Like other kinds of accident statistics, certain government agencies collect information about vehicle crashes and smartphones.
However, some of the data that states pass along to federal agencies seem incomplete, and the suspicion is that they underreport crashes involving smartphone use.
A rise in fatalities
Federal regulators are at somewhat of a loss to determine why traffic fatalities have risen in the past few years after decades of decline. They believe that smartphone use is a major contributor to the statistics, which show that in 2016 alone, more than 100 people died every day either in vehicle crashes as drivers or passengers, or near vehicles, such as pedestrians or cyclists.
More smartphone owners
From 2014 to 2016, the number of American smartphone owners increased from 75 percent to 81 percent. However, people use their cellphones for purposes other than calling as they drive. In fact, motorists use their phones to text, check email or go on social media sites much more often than they do to call someone. Sadly, pedestrians and cyclists represent many of the fatalities. As compared with cars or trucks, they are significantly smaller, and drivers often do not see during the few seconds in which they are distracted by texting or checking Facebook.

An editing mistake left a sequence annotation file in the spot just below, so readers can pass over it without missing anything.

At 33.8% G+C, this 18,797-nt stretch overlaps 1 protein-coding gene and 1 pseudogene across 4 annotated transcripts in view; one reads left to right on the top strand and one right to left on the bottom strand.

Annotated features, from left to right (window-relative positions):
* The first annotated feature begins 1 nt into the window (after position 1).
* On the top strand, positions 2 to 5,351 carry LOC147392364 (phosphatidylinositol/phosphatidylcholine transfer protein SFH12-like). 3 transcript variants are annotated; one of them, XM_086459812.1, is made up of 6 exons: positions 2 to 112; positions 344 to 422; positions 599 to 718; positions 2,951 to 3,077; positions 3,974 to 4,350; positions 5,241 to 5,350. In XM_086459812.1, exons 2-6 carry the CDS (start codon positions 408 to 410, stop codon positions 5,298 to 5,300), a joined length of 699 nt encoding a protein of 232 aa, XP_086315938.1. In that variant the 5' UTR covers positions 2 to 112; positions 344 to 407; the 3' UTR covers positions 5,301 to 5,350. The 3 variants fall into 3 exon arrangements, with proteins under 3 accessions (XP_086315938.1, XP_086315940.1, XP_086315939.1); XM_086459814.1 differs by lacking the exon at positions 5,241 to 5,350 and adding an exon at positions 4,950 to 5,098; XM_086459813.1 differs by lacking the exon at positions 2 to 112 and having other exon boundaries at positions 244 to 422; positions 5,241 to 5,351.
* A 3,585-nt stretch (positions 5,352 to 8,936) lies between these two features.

Data from states
According to findings in a survey undertaken by the National Safety Council, the figures compiled by the National Highway Traffic Safety Administration on distraction-related car crash fatalities are too low. However, the issue seems to be with data that individual states may or may not pass along to the NHTSA. Underreporting begins at the local level because many police officers focus on drugs or alcohol as reasons for accidents. They do not necessarily consider whether a driver was using a smartphone at the time of the crash.
A different kind of investigation
When a legal team investigates a car crash on behalf of an injured victim, they will look at the possibility of cellphone use by interviewing witnesses, examining police records and analyzing the phone records of the driver who caused the accident. Crashes involving smartphone use should not go unreported. Authorities should investigate them properly and hold those at fault responsible for the victim’s injuries or death.